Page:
A limited hunt of gray wolves has gotten underway in the Upper Peninsula(UP), after years of delays due to lawsuits brought by environmental groups. For years farmers and hunters have complained about wolves preying on livestock and attacking deer.

Gray Wolf

Limited wolf hunting returns to Canada.

The Fish and Wildlife Service estimates there are 658 wolves in the Upper Peninsula, along with a handful on Isle Royale. The wolf has been delisted from Endangered Species Act protection.

The ESA is a separate issue from the issue of a hunt, to some extent. Under the ESA, ranchers could not legally kill a wolf unless it was threatening a person’s life, except they could kill a wolf if they saw it in the act of attacking a sheep or cattle. But they couldn’t legally kill a wolf if it was simply stalking their animals.

An interesting article by FWS staff member George Parham – from before the delisting – makes it clear that some of the people who live close to wolves dislike them. They are hunters, and ranchers who say that wolves are killing their livestock.

“As with most Law Enforcement issues, investigating wolf kills presents unique challenges,” Parham writes. “Policing vast areas – there are thousands of square miles in Michigan’s Upper Peninsula , for example – means chances are not good that illegally killed wolves will be found. Even when a kill is discovered, agents must investigate quickly; other hunters still afield may have heard or seen something. However, anti-wolf sentiment keeps people from coming forward. While rewards have been offered in Michigan and Wisconsin for information on illegal wolf kills, they have so far been ineffective. Illegal wolf kills are applauded in some communities, and it’s not unknown for hunters to be offered under-the-table pay for killing a wolf during coyote hunting tournaments. Fund-raisers are sometimes held to raise money for shooters who incur fines for killing wolves. ”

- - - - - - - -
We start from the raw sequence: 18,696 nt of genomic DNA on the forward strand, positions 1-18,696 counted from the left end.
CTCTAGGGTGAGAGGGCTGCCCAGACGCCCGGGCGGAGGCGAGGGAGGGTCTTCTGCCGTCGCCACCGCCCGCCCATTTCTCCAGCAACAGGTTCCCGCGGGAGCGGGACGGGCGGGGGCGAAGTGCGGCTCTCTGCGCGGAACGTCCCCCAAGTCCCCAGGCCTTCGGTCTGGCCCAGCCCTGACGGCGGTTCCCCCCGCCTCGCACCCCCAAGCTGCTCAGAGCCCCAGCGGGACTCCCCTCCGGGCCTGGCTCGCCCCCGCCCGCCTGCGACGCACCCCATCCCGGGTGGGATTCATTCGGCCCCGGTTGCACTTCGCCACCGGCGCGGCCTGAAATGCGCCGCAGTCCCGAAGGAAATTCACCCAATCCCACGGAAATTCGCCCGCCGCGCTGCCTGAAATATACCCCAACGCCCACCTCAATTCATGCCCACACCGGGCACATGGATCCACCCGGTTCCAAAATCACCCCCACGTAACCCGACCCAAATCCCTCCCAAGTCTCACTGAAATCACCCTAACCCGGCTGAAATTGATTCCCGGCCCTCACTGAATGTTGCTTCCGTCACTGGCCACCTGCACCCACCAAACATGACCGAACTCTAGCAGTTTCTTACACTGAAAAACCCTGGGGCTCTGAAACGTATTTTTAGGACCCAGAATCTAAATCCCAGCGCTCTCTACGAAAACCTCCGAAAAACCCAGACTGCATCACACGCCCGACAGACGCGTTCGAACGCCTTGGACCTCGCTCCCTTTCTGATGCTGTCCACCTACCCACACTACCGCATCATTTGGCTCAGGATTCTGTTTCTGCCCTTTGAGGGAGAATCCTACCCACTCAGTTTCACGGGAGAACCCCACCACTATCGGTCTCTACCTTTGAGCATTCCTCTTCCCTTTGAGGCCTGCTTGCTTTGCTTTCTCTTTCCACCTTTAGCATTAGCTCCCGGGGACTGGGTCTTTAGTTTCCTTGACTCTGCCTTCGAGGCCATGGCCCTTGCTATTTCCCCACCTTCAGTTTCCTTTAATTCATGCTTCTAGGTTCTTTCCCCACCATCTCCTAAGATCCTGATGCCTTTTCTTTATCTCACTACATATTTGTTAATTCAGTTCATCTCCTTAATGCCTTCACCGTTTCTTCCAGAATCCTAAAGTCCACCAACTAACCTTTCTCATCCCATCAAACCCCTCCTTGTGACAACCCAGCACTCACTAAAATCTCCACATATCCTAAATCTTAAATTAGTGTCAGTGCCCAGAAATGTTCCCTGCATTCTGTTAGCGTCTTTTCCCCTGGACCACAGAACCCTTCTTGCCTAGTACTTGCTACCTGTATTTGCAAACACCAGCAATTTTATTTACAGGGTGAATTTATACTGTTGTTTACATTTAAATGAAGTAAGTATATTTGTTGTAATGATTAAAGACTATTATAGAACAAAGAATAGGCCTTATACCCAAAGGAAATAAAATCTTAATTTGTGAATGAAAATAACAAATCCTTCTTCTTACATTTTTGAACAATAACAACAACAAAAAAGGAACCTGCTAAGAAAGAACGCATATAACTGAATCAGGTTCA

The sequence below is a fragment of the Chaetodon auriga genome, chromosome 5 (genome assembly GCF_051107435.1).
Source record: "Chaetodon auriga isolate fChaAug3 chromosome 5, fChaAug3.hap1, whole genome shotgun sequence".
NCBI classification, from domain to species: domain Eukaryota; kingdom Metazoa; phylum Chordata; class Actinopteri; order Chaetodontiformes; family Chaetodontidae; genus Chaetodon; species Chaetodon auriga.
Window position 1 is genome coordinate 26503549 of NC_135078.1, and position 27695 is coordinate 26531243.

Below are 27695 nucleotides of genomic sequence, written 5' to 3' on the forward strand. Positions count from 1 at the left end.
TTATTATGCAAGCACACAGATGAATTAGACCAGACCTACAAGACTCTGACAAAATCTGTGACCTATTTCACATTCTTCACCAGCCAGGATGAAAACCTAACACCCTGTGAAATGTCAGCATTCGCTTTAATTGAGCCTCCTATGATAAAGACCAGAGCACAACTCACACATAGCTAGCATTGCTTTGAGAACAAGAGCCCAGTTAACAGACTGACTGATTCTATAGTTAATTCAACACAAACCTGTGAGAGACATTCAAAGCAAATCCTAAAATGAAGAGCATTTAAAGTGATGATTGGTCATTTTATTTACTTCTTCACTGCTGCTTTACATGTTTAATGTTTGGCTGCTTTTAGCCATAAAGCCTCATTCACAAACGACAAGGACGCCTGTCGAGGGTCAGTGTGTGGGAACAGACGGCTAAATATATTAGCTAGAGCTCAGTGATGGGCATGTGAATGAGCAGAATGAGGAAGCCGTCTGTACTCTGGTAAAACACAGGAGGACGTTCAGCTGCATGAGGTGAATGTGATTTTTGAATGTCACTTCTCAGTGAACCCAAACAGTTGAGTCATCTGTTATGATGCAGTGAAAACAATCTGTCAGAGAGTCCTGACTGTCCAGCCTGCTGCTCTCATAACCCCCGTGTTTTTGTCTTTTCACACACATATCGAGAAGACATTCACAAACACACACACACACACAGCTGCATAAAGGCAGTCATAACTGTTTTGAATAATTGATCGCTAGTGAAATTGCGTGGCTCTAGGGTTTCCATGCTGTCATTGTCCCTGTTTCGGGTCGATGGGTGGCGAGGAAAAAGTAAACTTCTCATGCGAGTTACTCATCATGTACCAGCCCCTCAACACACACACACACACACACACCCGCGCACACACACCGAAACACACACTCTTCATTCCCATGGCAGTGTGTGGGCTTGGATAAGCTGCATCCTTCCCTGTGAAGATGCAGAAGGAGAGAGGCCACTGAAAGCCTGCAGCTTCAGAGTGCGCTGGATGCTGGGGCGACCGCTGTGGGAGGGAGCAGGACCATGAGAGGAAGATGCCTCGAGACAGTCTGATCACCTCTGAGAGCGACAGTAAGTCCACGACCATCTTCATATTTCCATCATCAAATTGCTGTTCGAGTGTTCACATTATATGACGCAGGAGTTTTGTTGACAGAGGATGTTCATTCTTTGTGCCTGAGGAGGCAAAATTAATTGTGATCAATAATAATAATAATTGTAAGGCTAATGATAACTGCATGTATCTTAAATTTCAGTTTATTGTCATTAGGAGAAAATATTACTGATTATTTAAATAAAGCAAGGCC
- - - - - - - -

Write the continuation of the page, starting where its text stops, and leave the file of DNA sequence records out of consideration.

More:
Despite that, the gray wolf has thrived in the U.P. and other western Great Lakes states, and so far a handful of wolves have been legally shot in the first year of the legal hunt. Last week Jill Fritz, an operative for the Humane Society of the United States, appeared on a local program to discuss plans for a referendum to outlaw future wolf hunts [Nov. 22 episode, about 14.21 into the program].

The program host suggests that even if the referendum were to pass — which it probably would — the legislature would be able to do another maneuver to get around a successful referendum.

Public domain photo by US Fish & Wildlife Service — Midwest Region.